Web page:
As a balanced indicator for both the quality and productivity of researchers’ scientific outputs, h-index suffers severely from loss of significant information in citation distributions so that its ability to discriminate researchers is rather limited. H-index not only fails to distinguish researchers with quasi the same h-values, but also lacks the ability to promote researchers’ foci on originality and high quality. Current extensions to h-index by exploiting citation distribution characteristics all exhibit some “pathologically” eccentric behaviors against either real datasets or theoretical distributions. With a motivation of balancing quality and quantity, this paper proposes a new h-type index h*pt by exploiting citation distribution characteristics, which encourages quality by defining reward/penalty factors to excess/long-tail citations, and at the same time balances productivity by scaling citations outside the h-core to the average performance of the long-tail papers. Extensive experiments on both the ACL Anthology Network dataset and several theoretical citation distributions prove that the proposed h*pt achieves reasonably better results than previous h-type extensions.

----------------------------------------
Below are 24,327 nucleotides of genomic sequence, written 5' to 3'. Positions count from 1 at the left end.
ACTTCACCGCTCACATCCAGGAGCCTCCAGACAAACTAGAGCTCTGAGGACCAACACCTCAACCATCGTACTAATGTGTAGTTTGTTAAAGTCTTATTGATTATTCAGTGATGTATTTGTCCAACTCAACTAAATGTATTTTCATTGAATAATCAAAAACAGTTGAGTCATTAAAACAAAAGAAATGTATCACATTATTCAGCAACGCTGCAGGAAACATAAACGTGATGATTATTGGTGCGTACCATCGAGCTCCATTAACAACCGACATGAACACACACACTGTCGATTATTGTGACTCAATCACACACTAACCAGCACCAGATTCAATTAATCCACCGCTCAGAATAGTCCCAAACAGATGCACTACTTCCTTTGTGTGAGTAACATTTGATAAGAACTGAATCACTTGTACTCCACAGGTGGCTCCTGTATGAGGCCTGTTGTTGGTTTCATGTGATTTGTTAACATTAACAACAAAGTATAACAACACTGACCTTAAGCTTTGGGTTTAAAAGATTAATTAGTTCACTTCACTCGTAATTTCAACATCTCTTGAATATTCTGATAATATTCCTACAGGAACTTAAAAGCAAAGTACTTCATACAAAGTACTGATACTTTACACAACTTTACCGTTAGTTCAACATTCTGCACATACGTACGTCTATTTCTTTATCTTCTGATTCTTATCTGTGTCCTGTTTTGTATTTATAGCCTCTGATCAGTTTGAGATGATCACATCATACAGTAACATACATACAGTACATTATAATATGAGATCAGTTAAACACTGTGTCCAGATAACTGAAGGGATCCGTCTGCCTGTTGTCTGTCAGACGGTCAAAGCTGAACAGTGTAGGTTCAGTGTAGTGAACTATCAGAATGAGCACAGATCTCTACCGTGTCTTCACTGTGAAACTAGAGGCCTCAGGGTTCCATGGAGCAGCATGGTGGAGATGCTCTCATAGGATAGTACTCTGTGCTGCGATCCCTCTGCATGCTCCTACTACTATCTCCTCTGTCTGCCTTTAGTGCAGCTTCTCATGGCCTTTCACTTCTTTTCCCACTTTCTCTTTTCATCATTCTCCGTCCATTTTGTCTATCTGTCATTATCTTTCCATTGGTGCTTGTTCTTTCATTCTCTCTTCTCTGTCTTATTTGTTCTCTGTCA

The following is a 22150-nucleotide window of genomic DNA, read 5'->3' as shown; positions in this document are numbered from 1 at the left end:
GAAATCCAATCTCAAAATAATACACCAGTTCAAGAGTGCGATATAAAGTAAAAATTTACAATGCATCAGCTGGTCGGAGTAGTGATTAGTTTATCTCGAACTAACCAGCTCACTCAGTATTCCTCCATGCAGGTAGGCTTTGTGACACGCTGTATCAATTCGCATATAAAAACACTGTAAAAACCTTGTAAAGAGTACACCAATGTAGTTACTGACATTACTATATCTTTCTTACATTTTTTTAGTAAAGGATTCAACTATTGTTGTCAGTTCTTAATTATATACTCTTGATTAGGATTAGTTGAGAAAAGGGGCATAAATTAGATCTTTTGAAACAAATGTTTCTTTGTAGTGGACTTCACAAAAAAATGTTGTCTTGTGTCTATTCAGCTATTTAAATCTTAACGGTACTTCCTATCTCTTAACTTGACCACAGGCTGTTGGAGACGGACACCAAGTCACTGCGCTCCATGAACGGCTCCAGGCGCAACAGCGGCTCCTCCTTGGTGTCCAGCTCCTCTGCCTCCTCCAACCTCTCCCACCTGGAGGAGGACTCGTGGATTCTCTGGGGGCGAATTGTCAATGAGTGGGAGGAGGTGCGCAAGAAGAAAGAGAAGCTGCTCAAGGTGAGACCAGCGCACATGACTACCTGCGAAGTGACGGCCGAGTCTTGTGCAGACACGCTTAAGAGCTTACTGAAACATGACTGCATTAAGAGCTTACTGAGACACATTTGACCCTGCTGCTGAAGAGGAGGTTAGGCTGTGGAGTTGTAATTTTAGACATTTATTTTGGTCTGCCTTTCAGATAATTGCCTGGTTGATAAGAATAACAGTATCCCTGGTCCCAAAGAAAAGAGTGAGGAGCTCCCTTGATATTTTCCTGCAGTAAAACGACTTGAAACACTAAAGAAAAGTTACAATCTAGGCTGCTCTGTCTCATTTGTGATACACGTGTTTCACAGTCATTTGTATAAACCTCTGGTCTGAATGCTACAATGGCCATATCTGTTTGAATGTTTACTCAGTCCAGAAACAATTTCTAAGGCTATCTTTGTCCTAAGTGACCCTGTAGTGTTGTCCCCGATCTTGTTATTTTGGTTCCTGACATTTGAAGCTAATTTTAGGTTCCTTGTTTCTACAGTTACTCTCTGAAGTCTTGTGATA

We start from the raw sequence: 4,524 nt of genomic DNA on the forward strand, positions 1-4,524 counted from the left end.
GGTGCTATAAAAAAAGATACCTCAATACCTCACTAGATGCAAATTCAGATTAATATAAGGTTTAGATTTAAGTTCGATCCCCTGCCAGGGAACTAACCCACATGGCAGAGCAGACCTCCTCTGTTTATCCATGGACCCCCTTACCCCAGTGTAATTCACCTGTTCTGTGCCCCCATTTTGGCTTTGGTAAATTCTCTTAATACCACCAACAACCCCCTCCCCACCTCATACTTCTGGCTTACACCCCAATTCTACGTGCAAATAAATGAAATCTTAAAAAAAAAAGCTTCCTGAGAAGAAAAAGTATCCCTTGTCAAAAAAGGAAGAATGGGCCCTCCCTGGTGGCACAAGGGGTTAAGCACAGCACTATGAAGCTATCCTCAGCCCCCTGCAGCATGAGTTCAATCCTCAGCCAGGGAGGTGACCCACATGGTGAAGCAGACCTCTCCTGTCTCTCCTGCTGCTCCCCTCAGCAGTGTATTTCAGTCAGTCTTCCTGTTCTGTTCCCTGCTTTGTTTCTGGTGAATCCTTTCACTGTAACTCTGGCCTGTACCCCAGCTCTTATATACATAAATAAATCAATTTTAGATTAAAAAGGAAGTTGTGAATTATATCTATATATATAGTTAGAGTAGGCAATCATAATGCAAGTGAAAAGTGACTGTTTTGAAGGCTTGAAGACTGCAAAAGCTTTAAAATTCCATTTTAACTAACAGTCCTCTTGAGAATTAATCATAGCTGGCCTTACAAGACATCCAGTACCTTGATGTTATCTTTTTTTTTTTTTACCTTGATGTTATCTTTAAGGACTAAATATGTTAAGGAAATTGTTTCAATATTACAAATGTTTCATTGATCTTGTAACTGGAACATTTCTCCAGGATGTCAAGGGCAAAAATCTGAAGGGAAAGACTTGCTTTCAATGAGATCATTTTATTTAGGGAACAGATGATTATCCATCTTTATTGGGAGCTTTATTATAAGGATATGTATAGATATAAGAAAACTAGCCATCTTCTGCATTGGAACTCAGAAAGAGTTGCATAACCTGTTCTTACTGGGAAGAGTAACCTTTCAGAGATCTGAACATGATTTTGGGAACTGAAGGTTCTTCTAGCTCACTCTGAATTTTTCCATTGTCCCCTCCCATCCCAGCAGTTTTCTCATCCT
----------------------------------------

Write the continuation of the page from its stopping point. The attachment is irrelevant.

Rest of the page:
|Translated title of the contribution
|h*pt: An h-type index encouraging quality and balancing productivity
|Number of pages
|Published - Jan 2017
- citation distribution
- research evaluation
- qualitative indicator